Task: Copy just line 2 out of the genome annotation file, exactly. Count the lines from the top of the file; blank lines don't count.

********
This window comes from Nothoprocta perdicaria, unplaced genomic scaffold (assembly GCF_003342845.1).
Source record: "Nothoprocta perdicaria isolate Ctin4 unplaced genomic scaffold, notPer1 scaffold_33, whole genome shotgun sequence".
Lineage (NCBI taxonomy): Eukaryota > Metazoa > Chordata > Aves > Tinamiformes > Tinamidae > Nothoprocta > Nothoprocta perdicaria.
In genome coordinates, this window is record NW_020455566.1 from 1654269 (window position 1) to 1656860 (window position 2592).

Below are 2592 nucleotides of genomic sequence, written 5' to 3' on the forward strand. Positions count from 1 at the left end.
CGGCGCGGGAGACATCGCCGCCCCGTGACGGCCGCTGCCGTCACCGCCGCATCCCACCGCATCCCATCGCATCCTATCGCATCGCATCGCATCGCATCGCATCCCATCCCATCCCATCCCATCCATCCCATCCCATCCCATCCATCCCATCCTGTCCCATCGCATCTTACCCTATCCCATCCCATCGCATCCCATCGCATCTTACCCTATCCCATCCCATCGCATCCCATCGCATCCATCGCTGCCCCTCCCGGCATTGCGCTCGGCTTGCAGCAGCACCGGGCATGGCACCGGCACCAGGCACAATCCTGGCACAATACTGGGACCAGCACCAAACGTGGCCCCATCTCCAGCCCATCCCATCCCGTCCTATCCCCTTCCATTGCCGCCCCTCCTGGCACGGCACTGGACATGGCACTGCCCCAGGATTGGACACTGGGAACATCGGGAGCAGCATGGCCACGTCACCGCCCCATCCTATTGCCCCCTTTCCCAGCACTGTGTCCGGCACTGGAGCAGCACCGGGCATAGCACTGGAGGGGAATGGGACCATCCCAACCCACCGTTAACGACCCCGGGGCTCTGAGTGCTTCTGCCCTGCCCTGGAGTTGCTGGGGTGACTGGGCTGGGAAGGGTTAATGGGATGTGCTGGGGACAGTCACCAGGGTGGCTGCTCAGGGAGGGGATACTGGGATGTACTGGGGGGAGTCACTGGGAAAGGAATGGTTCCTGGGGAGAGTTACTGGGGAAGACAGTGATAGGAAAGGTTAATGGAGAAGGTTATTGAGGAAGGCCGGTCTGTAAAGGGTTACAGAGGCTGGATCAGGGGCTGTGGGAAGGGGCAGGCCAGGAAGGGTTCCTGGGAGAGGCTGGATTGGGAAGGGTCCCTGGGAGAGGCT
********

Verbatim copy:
Source record: "Nothoprocta perdicaria isolate Ctin4 unplaced genomic scaffold, notPer1 scaffold_33, whole genome shotgun sequence".